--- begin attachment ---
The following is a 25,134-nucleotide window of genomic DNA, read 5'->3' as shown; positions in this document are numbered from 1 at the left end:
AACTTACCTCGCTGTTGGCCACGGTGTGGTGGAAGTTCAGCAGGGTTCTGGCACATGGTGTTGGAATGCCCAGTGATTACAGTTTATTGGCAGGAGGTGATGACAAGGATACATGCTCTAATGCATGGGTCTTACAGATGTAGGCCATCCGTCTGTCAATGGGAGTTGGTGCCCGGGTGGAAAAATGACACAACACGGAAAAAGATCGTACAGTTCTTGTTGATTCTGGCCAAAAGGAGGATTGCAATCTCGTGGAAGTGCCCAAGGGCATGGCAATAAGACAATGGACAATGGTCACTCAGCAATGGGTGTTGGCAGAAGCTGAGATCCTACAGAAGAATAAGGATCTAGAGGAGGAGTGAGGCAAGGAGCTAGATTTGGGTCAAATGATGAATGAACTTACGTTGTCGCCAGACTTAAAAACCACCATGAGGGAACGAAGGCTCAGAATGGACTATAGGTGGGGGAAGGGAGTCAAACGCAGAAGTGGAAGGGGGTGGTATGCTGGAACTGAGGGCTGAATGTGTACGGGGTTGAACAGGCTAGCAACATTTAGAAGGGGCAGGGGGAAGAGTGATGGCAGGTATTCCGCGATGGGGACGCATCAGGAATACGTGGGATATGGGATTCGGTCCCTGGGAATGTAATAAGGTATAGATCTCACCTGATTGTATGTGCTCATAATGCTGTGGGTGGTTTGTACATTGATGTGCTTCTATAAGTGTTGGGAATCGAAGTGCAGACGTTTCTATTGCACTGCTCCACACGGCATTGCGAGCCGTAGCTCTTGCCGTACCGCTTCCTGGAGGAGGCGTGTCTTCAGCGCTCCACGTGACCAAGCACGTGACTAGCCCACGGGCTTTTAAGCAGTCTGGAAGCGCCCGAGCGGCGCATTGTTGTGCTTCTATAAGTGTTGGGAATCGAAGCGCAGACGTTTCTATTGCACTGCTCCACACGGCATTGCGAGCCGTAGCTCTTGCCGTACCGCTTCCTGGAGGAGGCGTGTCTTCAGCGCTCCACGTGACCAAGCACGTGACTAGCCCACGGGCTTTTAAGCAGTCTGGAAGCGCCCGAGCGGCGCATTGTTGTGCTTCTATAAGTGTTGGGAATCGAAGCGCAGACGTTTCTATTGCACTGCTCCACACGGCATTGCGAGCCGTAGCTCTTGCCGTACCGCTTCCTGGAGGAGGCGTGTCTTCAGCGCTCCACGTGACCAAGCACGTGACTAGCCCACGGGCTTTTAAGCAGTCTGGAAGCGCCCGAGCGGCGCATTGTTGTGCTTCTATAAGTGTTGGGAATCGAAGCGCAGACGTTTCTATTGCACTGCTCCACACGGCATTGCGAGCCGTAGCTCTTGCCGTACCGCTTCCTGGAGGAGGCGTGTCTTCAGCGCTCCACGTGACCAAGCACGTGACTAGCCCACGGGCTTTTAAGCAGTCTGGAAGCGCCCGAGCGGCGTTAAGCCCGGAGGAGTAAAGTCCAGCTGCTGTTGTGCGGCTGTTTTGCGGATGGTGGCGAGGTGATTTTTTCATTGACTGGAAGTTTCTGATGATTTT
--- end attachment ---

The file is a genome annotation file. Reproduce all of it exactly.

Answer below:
The following is a 25,134-nucleotide window of genomic DNA, read 5'->3' as shown; positions in this document are numbered from 1 at the left end:
AACTTACCTCGCTGTTGGCCACGGTGTGGTGGAAGTTCAGCAGGGTTCTGGCACATGGTGTTGGAATGCCCAGTGATTACAGTTTATTGGCAGGAGGTGATGACAAGGATACATGCTCTAATGCATGGGTCTTACAGATGTAGGCCATCCGTCTGTCAATGGGAGTTGGTGCCCGGGTGGAAAAATGACACAACACGGAAAAAGATCGTACAGTTCTTGTTGATTCTGGCCAAAAGGAGGATTGCAATCTCGTGGAAGTGCCCAAGGGCATGGCAATAAGACAATGGACAATGGTCACTCAGCAATGGGTGTTGGCAGAAGCTGAGATCCTACAGAAGAATAAGGATCTAGAGGAGGAGTGAGGCAAGGAGCTAGATTTGGGTCAAATGATGAATGAACTTACGTTGTCGCCAGACTTAAAAACCACCATGAGGGAACGAAGGCTCAGAATGGACTATAGGTGGGGGAAGGGAGTCAAACGCAGAAGTGGAAGGGGGTGGTATGCTGGAACTGAGGGCTGAATGTGTACGGGGTTGAACAGGCTAGCAACATTTAGAAGGGGCAGGGGGAAGAGTGATGGCAGGTATTCCGCGATGGGGACGCATCAGGAATACGTGGGATATGGGATTCGGTCCCTGGGAATGTAATAAGGTATAGATCTCACCTGATTGTATGTGCTCATAATGCTGTGGGTGGTTTGTACATTGATGTGCTTCTATAAGTGTTGGGAATCGAAGTGCAGACGTTTCTATTGCACTGCTCCACACGGCATTGCGAGCCGTAGCTCTTGCCGTACCGCTTCCTGGAGGAGGCGTGTCTTCAGCGCTCCACGTGACCAAGCACGTGACTAGCCCACGGGCTTTTAAGCAGTCTGGAAGCGCCCGAGCGGCGCATTGTTGTGCTTCTATAAGTGTTGGGAATCGAAGCGCAGACGTTTCTATTGCACTGCTCCACACGGCATTGCGAGCCGTAGCTCTTGCCGTACCGCTTCCTGGAGGAGGCGTGTCTTCAGCGCTCCACGTGACCAAGCACGTGACTAGCCCACGGGCTTTTAAGCAGTCTGGAAGCGCCCGAGCGGCGCATTGTTGTGCTTCTATAAGTGTTGGGAATCGAAGCGCAGACGTTTCTATTGCACTGCTCCACACGGCATTGCGAGCCGTAGCTCTTGCCGTACCGCTTCCTGGAGGAGGCGTGTCTTCAGCGCTCCACGTGACCAAGCACGTGACTAGCCCACGGGCTTTTAAGCAGTCTGGAAGCGCCCGAGCGGCGCATTGTTGTGCTTCTATAAGTGTTGGGAATCGAAGCGCAGACGTTTCTATTGCACTGCTCCACACGGCATTGCGAGCCGTAGCTCTTGCCGTACCGCTTCCTGGAGGAGGCGTGTCTTCAGCGCTCCACGTGACCAAGCACGTGACTAGCCCACGGGCTTTTAAGCAGTCTGGAAGCGCCCGAGCGGCGTTAAGCCCGGAGGAGTAAAGTCCAGCTGCTGTTGTGCGGCTGTTTTGCGGATGGTGGCGAGGTGATTTTTTCATTGACTGGAAGTTTCTGATGATTTT